All three users are redacted from the screenshot, labelled Image 3. Neither the identity nor the veracity of the posters or their commentary is commented on in the Bulletin.

Page 2 of 2 of the United States Postal Intelligence Service’s Internet Covert Operations Program Situational Awareness Bulletin claiming right-wing violence was being planned for the March 20 International Day of Protests.
Page 2 of 2 of the United States Postal Intelligence Service’s Internet Covert Operations Program Situational Awareness Bulletin claiming right-wing violence was being planned for the March 20 International Day of Protests. (Image: USPIS Handout obtained by Yahoo News)

Instead, iCOP’s Bulletin frames the conversation in the following light, “Parler users have commented about their intent to use the rallies to engage in violence. Image 3 on the right is a screenshot from Parler indicating two users discussing the event as an opportunity to engage in a ‘fight’ and to ‘do serious damage.’”

“No intelligence is available to assess the legitimacy of these threats,” it concludes.

“This seems a little bizarre,” Rachel Levinson-Waldman, Deputy Director of the Brennan Center for Justice’s liberty and national security program, said to Yahoo. “Based on the very minimal information that’s available online, it appears that [iCOP] is meant to root out misuse of the postal system by online actors, which doesn’t seem to encompass what’s going on here. It’s not at all clear why their mandate would include monitoring of social media that’s unrelated to use of the postal system,”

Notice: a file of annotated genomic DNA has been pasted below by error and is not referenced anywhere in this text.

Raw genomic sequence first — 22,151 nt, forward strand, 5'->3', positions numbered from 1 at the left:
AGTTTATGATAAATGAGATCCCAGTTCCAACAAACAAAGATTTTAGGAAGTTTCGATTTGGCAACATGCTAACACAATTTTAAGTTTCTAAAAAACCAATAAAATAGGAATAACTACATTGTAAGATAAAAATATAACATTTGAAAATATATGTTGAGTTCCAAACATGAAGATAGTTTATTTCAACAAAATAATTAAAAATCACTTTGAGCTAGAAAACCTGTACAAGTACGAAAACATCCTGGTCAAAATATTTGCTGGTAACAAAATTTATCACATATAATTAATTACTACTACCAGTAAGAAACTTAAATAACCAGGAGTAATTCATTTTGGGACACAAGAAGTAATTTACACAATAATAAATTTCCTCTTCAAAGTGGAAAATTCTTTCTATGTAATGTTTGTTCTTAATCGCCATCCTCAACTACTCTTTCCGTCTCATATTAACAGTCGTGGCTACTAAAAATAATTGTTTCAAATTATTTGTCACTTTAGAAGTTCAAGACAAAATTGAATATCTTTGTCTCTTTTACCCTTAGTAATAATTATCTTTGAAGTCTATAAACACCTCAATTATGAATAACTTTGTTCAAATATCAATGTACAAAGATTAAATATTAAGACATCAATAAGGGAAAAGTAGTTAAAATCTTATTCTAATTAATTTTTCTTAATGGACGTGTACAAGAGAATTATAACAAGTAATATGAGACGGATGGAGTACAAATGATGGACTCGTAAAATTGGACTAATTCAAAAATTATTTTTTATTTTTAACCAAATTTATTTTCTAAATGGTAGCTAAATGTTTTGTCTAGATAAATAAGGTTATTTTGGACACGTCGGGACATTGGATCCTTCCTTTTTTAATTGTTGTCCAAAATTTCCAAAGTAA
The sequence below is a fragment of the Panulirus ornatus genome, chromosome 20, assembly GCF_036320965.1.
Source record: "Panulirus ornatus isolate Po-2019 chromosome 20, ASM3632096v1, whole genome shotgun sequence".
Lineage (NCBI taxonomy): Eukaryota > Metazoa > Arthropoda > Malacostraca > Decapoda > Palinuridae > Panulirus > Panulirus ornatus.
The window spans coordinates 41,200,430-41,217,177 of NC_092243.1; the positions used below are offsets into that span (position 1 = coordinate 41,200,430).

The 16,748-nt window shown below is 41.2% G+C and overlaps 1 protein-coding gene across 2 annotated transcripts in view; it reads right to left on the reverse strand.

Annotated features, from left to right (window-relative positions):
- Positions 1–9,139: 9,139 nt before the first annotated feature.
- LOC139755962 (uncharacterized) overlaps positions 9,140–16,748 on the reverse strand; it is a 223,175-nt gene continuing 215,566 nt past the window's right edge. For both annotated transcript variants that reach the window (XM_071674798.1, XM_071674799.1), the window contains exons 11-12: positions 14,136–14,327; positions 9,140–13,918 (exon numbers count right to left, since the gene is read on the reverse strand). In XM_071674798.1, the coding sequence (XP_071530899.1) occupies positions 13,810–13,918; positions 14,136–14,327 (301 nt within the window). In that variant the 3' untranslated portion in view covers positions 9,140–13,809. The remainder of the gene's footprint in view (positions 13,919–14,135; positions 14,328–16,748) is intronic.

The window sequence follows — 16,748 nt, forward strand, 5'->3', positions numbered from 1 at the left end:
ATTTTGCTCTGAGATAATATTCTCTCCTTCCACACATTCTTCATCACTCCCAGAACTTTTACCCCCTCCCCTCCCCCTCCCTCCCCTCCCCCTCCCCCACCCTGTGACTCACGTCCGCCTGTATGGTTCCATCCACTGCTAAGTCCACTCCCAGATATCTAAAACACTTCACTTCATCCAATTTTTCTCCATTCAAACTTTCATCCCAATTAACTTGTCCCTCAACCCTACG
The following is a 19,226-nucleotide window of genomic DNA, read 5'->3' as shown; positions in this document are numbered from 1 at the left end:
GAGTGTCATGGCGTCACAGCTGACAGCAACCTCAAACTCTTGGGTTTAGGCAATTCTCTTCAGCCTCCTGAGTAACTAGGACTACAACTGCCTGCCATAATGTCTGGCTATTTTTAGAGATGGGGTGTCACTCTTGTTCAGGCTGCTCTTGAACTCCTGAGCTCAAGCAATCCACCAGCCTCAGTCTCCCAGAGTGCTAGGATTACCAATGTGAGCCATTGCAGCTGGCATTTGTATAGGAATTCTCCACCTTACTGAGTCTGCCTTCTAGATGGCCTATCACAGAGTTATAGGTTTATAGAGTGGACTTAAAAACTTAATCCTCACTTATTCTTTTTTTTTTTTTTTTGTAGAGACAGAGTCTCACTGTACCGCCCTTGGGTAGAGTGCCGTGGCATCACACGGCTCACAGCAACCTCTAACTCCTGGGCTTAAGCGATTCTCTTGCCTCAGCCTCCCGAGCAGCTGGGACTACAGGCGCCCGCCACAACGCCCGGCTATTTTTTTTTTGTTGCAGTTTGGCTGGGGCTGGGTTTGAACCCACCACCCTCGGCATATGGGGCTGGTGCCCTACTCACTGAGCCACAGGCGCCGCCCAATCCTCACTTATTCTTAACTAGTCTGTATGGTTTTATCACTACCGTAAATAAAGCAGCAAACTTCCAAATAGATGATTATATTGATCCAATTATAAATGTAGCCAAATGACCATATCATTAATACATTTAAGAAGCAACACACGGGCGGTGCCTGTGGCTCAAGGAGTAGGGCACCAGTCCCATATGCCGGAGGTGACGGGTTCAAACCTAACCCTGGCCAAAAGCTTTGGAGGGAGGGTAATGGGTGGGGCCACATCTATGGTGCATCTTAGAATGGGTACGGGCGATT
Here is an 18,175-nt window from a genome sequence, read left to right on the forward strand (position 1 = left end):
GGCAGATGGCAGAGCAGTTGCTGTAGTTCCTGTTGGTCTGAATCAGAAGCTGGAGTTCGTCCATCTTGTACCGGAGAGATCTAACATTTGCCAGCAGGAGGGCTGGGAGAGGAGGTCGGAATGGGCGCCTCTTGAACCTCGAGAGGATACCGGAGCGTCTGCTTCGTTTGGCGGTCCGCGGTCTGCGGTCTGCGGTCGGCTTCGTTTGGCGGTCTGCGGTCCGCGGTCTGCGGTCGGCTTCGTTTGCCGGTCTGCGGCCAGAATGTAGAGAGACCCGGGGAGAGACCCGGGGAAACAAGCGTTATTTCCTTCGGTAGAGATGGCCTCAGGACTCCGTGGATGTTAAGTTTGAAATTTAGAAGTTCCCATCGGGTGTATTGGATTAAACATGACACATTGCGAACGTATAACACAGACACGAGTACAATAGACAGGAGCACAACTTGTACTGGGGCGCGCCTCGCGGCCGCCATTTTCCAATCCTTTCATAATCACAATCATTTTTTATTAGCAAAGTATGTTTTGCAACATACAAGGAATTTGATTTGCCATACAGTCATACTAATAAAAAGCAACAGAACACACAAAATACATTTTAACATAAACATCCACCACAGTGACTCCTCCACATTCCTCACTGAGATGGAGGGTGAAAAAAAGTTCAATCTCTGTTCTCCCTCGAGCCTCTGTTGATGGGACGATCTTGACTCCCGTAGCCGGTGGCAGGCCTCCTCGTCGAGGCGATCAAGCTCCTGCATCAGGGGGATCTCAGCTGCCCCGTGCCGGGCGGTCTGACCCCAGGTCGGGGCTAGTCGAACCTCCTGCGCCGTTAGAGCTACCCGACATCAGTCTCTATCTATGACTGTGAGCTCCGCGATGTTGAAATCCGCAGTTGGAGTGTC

“If the individuals they’re monitoring are carrying out or planning criminal activity, that should be the purview of the FBI,” she said. “If they’re simply engaging in lawfully protected speech, even if it’s odious or objectionable, then monitoring them on that basis raises serious constitutional concerns.”

University of Chicago law professor Geoffrey Stone, who had conducted a review of NSA data collection efforts following an expose by Edward Snowden, also told Yahoo he found it surprising the federal government was utilizing the postal service for online domestic surveillance.

Rep. Thomas Massie (R-KY) tweeted in response to the news, “Disturbing! Why do Presidents and my colleagues in congress tolerate these violations of the Constitution? Also, and unfortunately, the USPS has been losing money for many years… so where do they find money to run this surveillance program?” 

When probing for comment from the USPIS on the story, Yahoo only received a generalized statement in response, stating that iCOP “assesses threats to Postal Service employees and its infrastructure by monitoring publicly available open source information.”

“Additionally, the Inspection Service collaborates with federal, state, and local law enforcement agencies to proactively identify and assess potential threats to the Postal Service, its employees and customers, and its overall mail processing and transportation network.”

The Postal Service did not elucidate as to why or how the March 20 Global Day of Protests were considered a threat to the Postal Service or its employees.

Arvind Datta contributed to this report.

  • Neil lives in Canada and writes about society and politics.